In a prior post, we discussed the interaction of Subchapter T (governing cooperatives) and Subchapter M (governing REITs). As explained in the prior post, REITs are Real Estate Investment Trusts that are required to generate a sufficient amount of gross income from real estate-related income (“REIT Income Tests”). In a very similar and recent ruling, the Service concluded that a timber REIT’s receipt of patronage dividends from a financing cooperative should be excluded for purposes of the REIT Income Tests.
The REIT’s primary business is to own and manage timberland properties. It entered into a credit agreement with a financing cooperative to finance its operations. It uses patronage dividends from the financing cooperative to pay off a mortgage of its affiliate. While the REIT and the Service agreed that such patronage dividends constitute gross income, the REIT argued that they should not be considered for purposes of the REIT Income Test.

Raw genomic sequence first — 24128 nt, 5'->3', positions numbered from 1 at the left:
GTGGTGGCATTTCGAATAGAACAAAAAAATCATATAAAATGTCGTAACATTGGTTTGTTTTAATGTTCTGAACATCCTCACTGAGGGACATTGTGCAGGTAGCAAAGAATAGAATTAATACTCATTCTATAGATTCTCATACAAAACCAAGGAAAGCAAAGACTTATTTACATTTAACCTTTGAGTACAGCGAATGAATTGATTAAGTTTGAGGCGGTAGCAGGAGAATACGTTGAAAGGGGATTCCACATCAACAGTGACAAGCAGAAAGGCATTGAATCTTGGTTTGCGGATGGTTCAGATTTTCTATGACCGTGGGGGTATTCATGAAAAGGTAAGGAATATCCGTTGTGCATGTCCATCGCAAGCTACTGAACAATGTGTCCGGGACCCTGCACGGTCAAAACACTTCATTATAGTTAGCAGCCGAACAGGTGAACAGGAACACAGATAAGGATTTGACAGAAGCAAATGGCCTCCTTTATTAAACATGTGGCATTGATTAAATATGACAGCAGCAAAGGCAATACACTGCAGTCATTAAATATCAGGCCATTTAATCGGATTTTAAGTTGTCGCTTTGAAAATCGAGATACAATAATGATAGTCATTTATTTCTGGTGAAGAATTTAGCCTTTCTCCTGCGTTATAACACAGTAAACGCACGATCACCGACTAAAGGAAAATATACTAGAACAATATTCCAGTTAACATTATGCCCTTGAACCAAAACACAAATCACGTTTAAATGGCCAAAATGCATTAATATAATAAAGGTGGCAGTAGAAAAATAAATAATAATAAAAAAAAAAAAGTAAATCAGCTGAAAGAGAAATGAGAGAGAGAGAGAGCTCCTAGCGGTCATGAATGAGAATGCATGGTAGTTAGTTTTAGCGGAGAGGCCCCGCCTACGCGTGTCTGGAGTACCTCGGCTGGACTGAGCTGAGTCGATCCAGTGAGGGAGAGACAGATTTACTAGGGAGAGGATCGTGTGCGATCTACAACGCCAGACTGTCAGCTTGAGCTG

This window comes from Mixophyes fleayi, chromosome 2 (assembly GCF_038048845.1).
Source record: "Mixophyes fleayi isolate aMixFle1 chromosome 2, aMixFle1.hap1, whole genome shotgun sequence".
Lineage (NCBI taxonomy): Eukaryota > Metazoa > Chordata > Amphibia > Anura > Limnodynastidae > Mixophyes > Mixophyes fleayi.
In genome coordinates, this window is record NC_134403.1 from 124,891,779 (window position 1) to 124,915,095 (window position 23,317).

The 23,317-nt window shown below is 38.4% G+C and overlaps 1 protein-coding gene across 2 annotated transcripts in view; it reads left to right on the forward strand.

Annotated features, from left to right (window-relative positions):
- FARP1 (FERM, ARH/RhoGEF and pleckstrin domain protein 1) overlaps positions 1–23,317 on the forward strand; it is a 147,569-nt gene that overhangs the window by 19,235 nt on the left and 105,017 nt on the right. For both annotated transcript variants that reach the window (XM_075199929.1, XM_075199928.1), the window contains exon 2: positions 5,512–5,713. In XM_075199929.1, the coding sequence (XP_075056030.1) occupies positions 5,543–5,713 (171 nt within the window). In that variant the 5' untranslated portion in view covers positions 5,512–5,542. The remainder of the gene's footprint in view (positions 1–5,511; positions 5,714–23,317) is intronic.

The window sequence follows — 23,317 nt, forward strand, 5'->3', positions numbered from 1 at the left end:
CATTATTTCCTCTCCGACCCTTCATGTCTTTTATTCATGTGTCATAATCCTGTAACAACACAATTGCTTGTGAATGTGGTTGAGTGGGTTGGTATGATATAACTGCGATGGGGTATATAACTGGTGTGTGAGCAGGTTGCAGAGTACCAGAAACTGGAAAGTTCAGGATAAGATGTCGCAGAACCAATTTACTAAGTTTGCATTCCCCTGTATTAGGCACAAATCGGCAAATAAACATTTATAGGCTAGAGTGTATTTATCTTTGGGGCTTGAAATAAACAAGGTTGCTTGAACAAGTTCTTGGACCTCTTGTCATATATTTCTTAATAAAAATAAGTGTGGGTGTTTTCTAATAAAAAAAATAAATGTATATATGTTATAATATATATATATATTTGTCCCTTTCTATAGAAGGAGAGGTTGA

The REIT argued that because it treated patronage dividends as a reduction in interest expense, it should not incorporate such patronage dividends in the REIT Income Tests. The Service agreed, concluding that even though such dividends are gross income and thus taxable, they are not to be considered for the REIT Income Tests. The Service reasoned that such patronage dividends are effectively refunds of interest paid or reductions in the cost of borrowing from the financing cooperative. In addition, such treatment does not undermine the Congressional policy behind the REIT Income Tests.